The confusion over the gold chain in Shakespeare's A Comedy of Errors is, like the majority of the conflict in the play, the result of a case of mistaken identity.
Antipholus of Ephesus orders the chain to be made as a gift for Adriana. However, the goldsmith Angelo mistakenly delivers the chain to Antipholus of Syracuse, believing him to be the customer, and says he will collect his payment later.
Of course, when he later approaches the correct Antipholus for payment, Antipholus of Ephesus claims (honestly) that he never received the necklace at all. But Angelo does not know that there's a pair of identical twins both by the name of Antipholus running around the city and believes Antipholus of Ephesus is trying to cheat him out of paying. Antipholus of Ephesus is then arrested.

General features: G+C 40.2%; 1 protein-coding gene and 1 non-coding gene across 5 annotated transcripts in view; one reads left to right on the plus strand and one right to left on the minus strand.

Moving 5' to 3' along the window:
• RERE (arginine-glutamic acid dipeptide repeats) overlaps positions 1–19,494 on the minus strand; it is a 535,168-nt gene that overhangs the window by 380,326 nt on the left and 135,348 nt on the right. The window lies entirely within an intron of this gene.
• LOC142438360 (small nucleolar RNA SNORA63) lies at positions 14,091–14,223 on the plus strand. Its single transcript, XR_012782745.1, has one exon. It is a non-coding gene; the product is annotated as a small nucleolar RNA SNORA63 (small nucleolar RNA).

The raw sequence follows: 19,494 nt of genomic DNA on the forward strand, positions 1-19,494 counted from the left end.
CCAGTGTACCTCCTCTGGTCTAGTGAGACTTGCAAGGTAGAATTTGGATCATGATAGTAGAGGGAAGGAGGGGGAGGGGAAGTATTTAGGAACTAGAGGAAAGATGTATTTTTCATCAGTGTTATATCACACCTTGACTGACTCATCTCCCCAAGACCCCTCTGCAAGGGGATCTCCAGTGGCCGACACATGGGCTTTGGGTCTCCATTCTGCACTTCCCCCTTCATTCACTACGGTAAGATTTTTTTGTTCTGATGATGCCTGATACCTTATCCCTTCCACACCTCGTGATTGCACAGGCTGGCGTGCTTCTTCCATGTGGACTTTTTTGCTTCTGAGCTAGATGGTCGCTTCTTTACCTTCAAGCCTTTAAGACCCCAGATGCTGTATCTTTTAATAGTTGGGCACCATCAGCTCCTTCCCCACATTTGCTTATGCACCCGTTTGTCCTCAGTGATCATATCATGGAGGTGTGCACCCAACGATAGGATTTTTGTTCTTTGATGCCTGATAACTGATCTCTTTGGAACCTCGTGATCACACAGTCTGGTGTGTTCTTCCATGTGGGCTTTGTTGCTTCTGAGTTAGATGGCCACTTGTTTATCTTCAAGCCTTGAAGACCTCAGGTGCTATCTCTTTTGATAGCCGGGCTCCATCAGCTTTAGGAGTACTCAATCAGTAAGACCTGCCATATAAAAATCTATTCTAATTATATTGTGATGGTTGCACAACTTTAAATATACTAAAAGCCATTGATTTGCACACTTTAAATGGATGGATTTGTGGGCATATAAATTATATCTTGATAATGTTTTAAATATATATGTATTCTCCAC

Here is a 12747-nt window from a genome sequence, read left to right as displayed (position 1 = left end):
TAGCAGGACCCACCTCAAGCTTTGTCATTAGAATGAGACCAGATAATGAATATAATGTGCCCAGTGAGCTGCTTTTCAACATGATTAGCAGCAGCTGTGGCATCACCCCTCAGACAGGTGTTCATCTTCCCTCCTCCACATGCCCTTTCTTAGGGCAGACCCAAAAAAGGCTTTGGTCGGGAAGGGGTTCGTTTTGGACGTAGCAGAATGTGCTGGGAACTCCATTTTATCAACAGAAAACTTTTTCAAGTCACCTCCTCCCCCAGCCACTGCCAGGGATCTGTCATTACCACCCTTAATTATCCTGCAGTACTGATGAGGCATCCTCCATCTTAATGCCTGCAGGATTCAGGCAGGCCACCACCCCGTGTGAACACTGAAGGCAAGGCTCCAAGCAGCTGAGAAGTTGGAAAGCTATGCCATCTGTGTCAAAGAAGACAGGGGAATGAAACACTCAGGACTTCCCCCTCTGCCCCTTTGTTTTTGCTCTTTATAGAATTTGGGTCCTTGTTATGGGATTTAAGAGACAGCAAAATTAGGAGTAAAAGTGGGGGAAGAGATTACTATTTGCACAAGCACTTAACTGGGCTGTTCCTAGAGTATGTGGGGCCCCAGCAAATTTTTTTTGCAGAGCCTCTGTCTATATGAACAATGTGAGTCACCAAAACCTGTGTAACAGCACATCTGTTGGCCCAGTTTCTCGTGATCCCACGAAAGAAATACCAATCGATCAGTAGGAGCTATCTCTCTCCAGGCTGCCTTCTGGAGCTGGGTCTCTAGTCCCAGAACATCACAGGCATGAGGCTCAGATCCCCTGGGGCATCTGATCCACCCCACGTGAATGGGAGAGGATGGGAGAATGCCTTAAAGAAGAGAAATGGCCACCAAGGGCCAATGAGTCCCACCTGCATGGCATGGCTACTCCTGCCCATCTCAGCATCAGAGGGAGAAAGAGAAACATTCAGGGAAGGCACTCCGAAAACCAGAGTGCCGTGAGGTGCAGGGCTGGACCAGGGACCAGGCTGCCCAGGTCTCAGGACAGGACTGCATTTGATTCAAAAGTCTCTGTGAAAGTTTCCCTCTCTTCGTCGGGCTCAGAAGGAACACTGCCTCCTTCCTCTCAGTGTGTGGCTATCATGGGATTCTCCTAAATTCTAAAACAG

Angelo then runs into Antipholus of Syracuse out and about (when he believes him to be his brother and that he should be locked up) and wearing the very necklace Antipholus of Ephesus claimed to have no knowledge of.
The confusion is not resolved until the twins are reunited, and it becomes clear that each had been repeatedly mistaken for the other.